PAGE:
And so made significant . . .

around the world, and through the centuries

27 September

1852
Henri-Frédéric Amiel,
philosopher

‘To-day I complete my thirty-first year. [. . .]

The most beautiful poem there is, is life - life which discerns its own story in the making, in which inspiration and self-consciousness go together and help each other, life which knows itself to be the world in little, a repetition in miniature of the divine universal poem. Yes, be man; that is to say, be nature, be spirit, be the image of God, be what is greatest, most beautiful, most lofty in all the spheres of being, be infinite will and idea, a reproduction of the great whole. And be everything while being nothing, effacing thyself, letting God enter into thee as the air enters an empty space, reducing the ego to the mere vessel which contains the divine essence. Be humble, devout, silent, that so thou mayest hear within the depths of thyself the subtle and profound voice; be spiritual and pure, that so thou mayest have communion with the pure spirit. Withdraw thyself often into the sanctuary of thy inmost consciousness; become once more point and atom, that so thou mayest free thyself from space, time, matter, temptation, dispersion, that thou mayest escape thy very organs themselves and thine own life. That is to say, die often, and examine thyself in the presence of this death, as a preparation for the last death. He who can without shuddering confront blindness, deafness, paralysis, disease, betrayal, poverty; he who can without terror appear before the sovereign justice, he alone can call himself prepared for partial or total death. How far am I from anything of the sort, how far is my heart from any such stoicism! But at least we can try to detach ourselves from all that can be taken away from us, to accept everything as a loan and a gift, and to cling only to the imperishable - this at any rate we can attempt. To believe in a good and fatherly God, who educates us, who tempers the wind to the shorn lamb, who punishes only when he must, and takes away only with regret; this thought, or rather this conviction, gives courage and security. Oh, what need we have of love, of tenderness, of affection, of kindness, and how vulnerable we are, we the sons of God, we, immortal and sovereign beings! Strong as the universe or feeble as the worm, according as we represent God or only ourselves, as we lean upon infinite being, or as we stand alone.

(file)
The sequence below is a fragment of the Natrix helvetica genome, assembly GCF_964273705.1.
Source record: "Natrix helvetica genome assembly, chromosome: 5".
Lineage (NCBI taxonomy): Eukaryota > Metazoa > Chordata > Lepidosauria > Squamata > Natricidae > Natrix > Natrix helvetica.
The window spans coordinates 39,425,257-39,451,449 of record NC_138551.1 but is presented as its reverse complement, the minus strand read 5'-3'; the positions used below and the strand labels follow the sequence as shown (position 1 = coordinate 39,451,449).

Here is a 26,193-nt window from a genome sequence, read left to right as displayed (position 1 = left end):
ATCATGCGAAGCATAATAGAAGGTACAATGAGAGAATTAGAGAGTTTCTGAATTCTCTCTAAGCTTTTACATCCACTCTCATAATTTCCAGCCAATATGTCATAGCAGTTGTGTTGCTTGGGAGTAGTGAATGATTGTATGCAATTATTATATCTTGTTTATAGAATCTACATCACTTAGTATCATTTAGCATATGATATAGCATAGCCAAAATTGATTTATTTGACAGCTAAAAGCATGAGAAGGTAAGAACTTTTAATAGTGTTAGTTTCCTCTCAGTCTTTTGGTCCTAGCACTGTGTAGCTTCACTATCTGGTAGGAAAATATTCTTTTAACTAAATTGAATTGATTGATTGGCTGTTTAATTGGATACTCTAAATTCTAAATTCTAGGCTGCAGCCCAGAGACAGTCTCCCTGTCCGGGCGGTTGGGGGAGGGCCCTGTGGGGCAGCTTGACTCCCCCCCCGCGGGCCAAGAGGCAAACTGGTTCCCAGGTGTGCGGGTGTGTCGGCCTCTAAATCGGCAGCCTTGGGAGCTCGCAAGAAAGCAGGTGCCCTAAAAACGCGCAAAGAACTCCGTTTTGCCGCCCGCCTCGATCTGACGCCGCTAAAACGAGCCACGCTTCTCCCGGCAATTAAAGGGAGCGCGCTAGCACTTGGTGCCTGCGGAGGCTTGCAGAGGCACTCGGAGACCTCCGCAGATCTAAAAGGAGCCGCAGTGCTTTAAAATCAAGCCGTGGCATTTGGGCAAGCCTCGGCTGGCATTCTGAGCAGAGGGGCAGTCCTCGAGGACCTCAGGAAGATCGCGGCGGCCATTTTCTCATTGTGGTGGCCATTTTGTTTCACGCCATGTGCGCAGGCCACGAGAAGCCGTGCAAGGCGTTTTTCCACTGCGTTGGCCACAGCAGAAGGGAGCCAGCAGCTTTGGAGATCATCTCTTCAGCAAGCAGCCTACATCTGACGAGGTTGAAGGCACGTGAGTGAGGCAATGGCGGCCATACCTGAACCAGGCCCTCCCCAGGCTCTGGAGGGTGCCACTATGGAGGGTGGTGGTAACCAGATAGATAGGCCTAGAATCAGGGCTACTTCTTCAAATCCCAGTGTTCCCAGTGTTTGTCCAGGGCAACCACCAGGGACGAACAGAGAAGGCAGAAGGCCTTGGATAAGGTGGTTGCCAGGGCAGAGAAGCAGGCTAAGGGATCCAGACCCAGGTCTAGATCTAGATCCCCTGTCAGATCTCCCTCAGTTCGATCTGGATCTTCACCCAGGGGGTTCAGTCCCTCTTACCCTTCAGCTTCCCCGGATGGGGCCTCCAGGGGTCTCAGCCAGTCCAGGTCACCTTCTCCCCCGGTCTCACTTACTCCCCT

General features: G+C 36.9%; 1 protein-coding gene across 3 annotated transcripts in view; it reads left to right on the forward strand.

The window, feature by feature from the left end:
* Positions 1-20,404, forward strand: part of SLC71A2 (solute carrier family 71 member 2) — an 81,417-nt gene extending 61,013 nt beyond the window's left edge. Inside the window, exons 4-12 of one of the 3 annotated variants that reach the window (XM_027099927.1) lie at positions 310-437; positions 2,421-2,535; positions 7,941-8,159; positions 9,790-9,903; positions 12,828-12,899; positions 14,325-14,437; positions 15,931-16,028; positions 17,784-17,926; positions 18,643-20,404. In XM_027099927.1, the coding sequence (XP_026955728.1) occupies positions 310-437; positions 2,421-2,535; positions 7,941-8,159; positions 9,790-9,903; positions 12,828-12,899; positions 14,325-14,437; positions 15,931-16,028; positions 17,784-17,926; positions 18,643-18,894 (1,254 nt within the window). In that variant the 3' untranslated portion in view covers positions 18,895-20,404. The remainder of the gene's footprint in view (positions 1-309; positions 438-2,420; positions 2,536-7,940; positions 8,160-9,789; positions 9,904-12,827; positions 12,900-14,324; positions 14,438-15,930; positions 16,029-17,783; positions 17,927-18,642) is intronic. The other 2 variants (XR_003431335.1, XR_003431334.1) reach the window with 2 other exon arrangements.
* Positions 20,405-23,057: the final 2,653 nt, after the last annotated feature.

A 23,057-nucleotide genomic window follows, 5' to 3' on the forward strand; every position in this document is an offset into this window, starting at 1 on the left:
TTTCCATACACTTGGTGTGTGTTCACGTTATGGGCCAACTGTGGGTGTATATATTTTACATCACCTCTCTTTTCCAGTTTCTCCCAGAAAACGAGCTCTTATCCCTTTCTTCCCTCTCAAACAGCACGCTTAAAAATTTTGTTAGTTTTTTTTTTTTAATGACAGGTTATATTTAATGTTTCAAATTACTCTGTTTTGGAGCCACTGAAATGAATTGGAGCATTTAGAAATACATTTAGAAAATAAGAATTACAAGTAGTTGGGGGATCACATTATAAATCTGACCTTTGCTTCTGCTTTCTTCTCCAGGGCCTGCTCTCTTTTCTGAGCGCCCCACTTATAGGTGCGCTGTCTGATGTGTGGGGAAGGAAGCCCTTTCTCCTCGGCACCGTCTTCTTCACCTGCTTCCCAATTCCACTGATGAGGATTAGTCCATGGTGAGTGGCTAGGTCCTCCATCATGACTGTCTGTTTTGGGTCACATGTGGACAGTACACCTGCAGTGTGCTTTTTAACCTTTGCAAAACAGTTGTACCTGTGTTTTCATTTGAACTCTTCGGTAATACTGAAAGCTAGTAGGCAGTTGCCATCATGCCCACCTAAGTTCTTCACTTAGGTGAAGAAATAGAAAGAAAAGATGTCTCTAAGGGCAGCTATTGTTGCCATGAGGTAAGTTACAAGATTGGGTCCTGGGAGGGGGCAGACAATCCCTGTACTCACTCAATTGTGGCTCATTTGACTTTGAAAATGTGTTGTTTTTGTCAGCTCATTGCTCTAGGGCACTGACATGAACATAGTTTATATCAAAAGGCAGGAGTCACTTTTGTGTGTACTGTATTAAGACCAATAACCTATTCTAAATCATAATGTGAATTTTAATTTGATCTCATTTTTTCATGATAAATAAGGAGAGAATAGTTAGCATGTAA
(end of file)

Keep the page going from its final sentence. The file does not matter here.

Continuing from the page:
The point of view of religion, of a religion at once active and moral, spiritual and profound, alone gives to life all the dignity and all the energy of which it is capable. Religion makes invulnerable and invincible. Earth can only be conquered in the name of heaven. All good things are given over and above to him who desires but righteousness. To be disinterested is to be strong, and the world is at the feet of him whom it cannot tempt. Why? Because spirit is lord of matter, and the world belongs to God. “Be of good cheer,” saith a heavenly voice, “I have overcome the world.”

Lord, lend thy strength to those who are weak in the flesh, but willing in the spirit!’

The most beautiful poem

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1954
Hugh Casson,
architect and designer

‘In lovely weather - warm sun, cold breeze, clear blue days and Mediterranean nights - the week passes crammed with sightseeing. At our request we eschew factories and clinics, mines and blast-furnaces. For us, day after day, are spread out the delights of temples and gardens, of palaces and lakes, of secret courtyards and absurd pavilions with delicious elegant names: ‘The Palace of Pleasant Sounds’, ‘The Studio of Pure Fragrance’, ‘The Hall of Last Virtue’, ‘The Pavilion for Watching the Spring’. All are beautifully kept, affectionately restored, crowded with visitors - soldiers strolling with linked fingers, old ladies tottering on misshapen feet, pale-faced Europeans hung with light-meters and scribbling in notebooks, parties of school-children in scarlet scarves.